In a laboratory centered in the University of Iowa’s Bowen Science Building, Patrick M. Schlievert spends his days investigating serious human illnesses and looking for ways to stop them.
Since 1980, Schlievert and his colleagues have described 25 new infectious diseases, beginning with toxic shock syndrome – the condition that killed Muppets puppeteer Jim Henson in 1990.
The chairman of the UI Department of Microbiology has advised on 10,000-plus patient cases and said those consultations – along with the indirect effect of his career’s research – have saved the United States at least $10 billion in health care costs, not to mention countless lives.
Spend 10 minutes with Schlievert and he’ll bombard you with ideas about new research he’s conducting linked to heart infection, urinary tract infections, diabetes and SIV– the primate form of HIV.
But as of this fall, much of his work has been hindered – if not outright halted.
“We have no funding to follow these studies,” Schlievert explained. “In the last year and a half, I have submitted with collaborators in the department at least 15 grant applications to the (National Institutes of Health).
“Zero have been funded. There isn’t any money.”
The federal government’s budget sequestration, initiated March 1 as an austerity measure, forced the NIH to slash $1.55 billion of its fiscal 2013 budget, reducing the number of new research grants by 700 on the year and cutting some existing grants.
Research officials at the UI, Iowa State University and the University of Northern Iowa have expressed concern about what the automatic spending cuts have meant and will mean for current and future researchers and for the nation as a whole as it tries to compete globally.
“I think someone needs to give Congress a swift kick in the butt because they don’t care and they don’t recognize what they’re doing,” Schlievert said.
“They are making a huge mistake. We will find out 5 to 10 years from now, and we might never be able to catch up.”
Fading federal research funding threatens the quality of health care, technological advancement and agricultural innovation here and around the world, university research officials said.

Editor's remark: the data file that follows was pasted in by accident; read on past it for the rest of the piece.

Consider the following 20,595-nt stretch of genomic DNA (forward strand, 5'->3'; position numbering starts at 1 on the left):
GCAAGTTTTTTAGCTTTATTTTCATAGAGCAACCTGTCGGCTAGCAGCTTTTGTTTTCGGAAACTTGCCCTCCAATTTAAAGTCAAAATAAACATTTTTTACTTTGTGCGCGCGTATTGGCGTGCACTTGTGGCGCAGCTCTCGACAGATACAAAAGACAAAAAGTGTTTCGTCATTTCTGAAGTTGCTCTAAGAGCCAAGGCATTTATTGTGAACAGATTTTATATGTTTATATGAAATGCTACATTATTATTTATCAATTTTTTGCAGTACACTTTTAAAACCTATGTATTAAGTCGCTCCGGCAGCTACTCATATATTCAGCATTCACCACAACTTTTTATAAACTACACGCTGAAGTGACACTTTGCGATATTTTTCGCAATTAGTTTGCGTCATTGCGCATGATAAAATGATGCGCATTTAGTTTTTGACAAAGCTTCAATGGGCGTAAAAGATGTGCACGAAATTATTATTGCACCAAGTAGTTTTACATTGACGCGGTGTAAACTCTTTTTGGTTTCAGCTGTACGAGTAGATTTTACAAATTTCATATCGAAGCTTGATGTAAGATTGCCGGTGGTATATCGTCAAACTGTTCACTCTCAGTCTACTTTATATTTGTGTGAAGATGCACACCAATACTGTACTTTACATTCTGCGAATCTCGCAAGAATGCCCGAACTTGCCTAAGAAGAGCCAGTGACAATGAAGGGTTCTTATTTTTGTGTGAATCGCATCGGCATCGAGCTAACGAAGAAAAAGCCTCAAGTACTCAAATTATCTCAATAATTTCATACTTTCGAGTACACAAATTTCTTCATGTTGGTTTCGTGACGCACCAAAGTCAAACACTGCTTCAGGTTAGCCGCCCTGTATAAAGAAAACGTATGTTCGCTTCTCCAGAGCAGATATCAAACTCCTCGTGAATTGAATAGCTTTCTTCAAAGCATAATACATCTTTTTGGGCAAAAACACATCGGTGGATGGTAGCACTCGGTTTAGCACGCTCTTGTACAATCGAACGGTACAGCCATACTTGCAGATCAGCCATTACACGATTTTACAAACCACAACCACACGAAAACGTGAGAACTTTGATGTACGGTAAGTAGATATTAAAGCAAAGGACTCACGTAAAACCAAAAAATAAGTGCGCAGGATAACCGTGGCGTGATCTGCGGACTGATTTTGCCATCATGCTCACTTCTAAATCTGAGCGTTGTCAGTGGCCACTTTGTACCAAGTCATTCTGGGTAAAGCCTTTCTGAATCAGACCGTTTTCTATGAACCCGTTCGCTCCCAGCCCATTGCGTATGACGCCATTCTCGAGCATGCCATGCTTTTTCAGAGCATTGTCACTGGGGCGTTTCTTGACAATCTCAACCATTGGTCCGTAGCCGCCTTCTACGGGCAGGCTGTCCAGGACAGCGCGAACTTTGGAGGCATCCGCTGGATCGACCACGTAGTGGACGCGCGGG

“We could save billions of dollars, not to mention lots and lots of people,” Schlievert added.
Schlievert said he now has one federal grant remaining, and a third of his department has none. Financial woes are steering budding scientists away from the field, and he – at age 64 – wonders how long he can continue applying for grants that never come.
“As a scientist,” he said, “you can’t keep beating your head against the wall writing those.”
In a letter he wrote to the NIH last week, Schlievert said, “I have saved the country billions, can likely save the country billions more, and I have essentially no funding to do any of these things.”
“I can sit on my butt and collect Social Security in two years, or I can develop these things which are critical to our health care system,” he wrote. “This is your call, that of the NIH as a whole, and that of Congress.”
“Diversifying the portfolio”
External research funding to the UI from federal agencies has been declining for years, and the new spending cuts just made matters worse. Federal research dollars into the UI totaled $246.5 million in the 2013 budget year, down from $310.7 million in the 2010 budget year, according to UI records.
The UI still is topping $400 million in external research funding on the year, but much of that is fueled by gains in corporate, industry and philanthropic funding. In fact, non-federal research funding at the UI reached $177.6 million in the 2013 budget year, up from $155.6 million in 2010.